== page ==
National Mustard Day: Weird Food Facts

National Mustard Day, National Mustard Day: Weird Food Facts, The Travel Bug Bite

National Mustard Day is not my go-to thing to celebrate on August first. I usually begin this month pre-celebrating my August 6th birthday! But why not celebrate this wonderful condiment that dates back to ancient Greece? Learn about the different types of mustard, unusual uses for it and the many lies that come with it. When national mustard day meets weird food facts, crazy things can happen!

History of National Mustard Day

National Mustard Day has been celebrated in Wisconsin since 1991. Just like Michigan is pickle-crazy, Wisconsin has The Mustard Museum that draws crowds of over 6,000 ‘enthusiastic mustard lovers’ annually. This event happens to raise thousands of dollars for local charities – GO MUSTARD!

Southern Wisconsin is proud to call itself the home of the National Mustard Museum, which boasts “more than 5566 jars, bottles, and tubes from all 50 states and more than 70 countries.”

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Weirdly enough, National Mustard Day is not always on the same day every year. In 2022 it will actually be on my birthday! Hello mustard birthday cake – or ice cream. The latter is an actual thing…

Mustard Ice Cream

Just because something CAN do be done doesn’t meant that it SHOULD be done. Although to be honest, I would love to try this ice cream! I have already sampled beer ice cream in Prague and I’d love to keep adding weird ice creams to my culinary bucket list. But I don’t think I’ll be making it myself anytime soon. However, if I did, I’d use this ice cream machine, which is on my to-buy list after I move in a few weeks!

Ancient Greeks and Romans

Mustard seeds have always been seen as a cure for something. In ancient times, Pythagoras endorsed the use of mustard to cure scorpion stings. Hippocrates on the other hand, thought it was a miracle remedy capable of soothing pains and aches. Finally, ancient Roman physicians used it to ease toothaches.

Before you laugh too hard at our ancestors, today people believe that it is a weight loss supplement, asthma suppressant, hair growth stimulant, immunity booster, cholesterol regulator, dermatitis treatment and even a way to ward off gastrointestinal cancer. In the not-so-ancient past, it was also used for appetite stimulation, sinus clearing and frostbite prevention.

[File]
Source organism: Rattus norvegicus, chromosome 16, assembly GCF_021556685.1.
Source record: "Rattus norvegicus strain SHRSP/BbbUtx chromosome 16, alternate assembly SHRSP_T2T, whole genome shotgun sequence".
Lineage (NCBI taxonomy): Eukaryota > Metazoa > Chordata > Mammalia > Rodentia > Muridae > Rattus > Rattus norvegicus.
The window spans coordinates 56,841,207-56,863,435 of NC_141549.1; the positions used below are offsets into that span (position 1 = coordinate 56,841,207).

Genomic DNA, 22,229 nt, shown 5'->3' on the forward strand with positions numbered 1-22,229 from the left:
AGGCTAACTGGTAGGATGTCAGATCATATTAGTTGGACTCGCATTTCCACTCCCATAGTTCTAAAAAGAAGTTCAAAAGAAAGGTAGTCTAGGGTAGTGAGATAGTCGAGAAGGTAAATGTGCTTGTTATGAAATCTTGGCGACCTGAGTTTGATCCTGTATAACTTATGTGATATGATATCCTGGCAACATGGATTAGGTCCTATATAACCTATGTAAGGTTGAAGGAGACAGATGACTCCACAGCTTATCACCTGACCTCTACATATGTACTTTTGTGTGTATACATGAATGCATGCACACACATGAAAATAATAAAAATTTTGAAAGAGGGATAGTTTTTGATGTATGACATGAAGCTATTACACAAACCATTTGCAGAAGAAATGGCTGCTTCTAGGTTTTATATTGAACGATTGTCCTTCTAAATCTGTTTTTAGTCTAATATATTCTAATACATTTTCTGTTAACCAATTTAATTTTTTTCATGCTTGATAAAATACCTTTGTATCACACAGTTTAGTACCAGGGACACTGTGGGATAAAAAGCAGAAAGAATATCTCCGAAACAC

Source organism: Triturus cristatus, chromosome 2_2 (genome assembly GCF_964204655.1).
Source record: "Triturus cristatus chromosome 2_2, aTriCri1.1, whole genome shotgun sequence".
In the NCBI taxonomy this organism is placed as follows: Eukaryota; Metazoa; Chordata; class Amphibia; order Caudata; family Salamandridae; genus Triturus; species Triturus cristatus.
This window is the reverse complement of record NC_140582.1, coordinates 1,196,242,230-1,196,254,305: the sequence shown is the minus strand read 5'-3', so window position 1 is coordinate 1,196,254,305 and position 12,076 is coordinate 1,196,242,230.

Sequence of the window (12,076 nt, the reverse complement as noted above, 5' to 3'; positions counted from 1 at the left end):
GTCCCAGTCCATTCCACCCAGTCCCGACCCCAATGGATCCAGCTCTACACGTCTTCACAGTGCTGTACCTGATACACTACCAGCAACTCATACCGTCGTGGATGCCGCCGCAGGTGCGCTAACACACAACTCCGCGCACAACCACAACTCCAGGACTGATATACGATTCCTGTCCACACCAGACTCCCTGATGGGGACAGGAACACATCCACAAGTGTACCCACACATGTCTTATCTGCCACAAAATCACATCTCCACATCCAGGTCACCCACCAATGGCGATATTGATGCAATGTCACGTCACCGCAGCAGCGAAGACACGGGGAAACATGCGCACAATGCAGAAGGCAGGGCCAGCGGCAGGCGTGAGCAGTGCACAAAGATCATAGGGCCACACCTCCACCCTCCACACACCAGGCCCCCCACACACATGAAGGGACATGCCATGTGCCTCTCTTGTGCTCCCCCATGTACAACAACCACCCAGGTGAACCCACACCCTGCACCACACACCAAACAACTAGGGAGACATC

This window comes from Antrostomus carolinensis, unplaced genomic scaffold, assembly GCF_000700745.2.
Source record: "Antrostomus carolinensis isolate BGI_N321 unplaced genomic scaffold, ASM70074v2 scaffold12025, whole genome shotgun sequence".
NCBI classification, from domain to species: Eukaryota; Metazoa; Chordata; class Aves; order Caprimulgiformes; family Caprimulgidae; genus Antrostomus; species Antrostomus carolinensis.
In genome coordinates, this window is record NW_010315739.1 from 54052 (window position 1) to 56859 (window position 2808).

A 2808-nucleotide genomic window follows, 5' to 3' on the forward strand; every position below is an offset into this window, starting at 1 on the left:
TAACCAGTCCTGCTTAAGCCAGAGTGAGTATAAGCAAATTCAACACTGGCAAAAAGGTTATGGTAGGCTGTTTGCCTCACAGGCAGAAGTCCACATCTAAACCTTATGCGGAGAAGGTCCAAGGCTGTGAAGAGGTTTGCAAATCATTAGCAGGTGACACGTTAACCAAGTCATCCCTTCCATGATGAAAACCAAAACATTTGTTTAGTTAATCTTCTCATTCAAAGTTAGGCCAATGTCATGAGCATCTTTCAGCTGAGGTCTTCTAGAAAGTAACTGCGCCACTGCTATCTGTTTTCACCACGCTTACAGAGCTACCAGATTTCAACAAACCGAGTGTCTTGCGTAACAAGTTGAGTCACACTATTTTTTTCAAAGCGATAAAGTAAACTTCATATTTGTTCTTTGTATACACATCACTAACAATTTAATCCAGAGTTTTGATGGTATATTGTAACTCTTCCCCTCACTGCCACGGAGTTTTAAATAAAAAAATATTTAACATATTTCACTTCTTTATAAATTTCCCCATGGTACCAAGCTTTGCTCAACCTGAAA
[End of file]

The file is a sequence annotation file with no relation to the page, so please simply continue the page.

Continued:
Does mustard actually do any of these things? Ask a doctor, not me. One thing is clear: humans have not changed much over the centuries.

Ancient Egyptians – National Mustard Day

Many believe that mustard is the first condiment that humans ever put on their food. Before Wisconsinites celebrated national mustard day by raising money for charity and eating mustard in strange ways, Egyptian pharaohs stocked their tombs with mustard seeds. It was so important to them that they couldn’t see themselves without it in their afterlife.

King Louis XI was obsessed too – he refused to travel without mustard. This French monarch considered the condiment essential to his culinary experiences. He refused to be disappointed if he were to be served a meal in a household that wasn’t fully stocked, so he kept a pot with him at all times.

Mustard is a Plant Similar to Broccoli

The terminology when it comes to mustard is a little confusing. Mustard is the plant and mustard that is prepared is a condiment. The mustard plant is also closely related to broccoli, cauliflower, turnips, and cabbage! The condiment kind has MANY different varieties, not just Dijon!

The common varieties include American, which is the common yellow squeeze-bottle variety. Then there is English ‘French mustard’, a less-spicy alternative to English mustard. Bavarian mustard is sweet. Then there is Italian fruit mustard, Midwestern beer mustard, Creole mustard and there are a ridiculous amount of different kinds of German mustard.

Mustard Lies

The yellow shade of mustard that is so popular in America is a lie. Turmeric is added to improve the taste and make it yellow. No mustard seeds actually create mustard of that color. The real color of crushed mustard seeds alone can be anything from pale yellow to dark brown.

Also, most of today’s Dijon mustard is not actually from Dijon…

“When the Romans conquered the Gauls, they brought mustard seeds with them, and these seeds took root in the fertile soil of France’s Burgundy region. By the thirteenth century, Dijon had emerged as a hub of mustard production, which laid the foundation for the invention of the region’s signature “Dijon mustard” in 1856.

A simple ingredient swap added a new tang to old mustard recipes when Jean Naigeon thought to use verjuice, the acidic juice of unripe grapes, instead of the traditional vinegar—a change so easy to replicate that the recipe couldn’t be contained to a single city. Today, Dijon mustard can be made anywhere in the world.”

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Mustard is an amazing condiment. Even the ancient Egyptians thought so! Celebrate National Mustard Day by enjoying the mustard variety of your choice on your favorite foods. If you’re extra brave, turn it into ice cream! This is where I would advertise some mustard earrings on Everyfelt. But I don’t have mustard earrings… yet. They are actually in the works so check back soon!

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National Mustard Day, National Mustard Day: Weird Food Facts, The Travel Bug Bite

National Mustard Day, National Mustard Day: Weird Food Facts, The Travel Bug Bite

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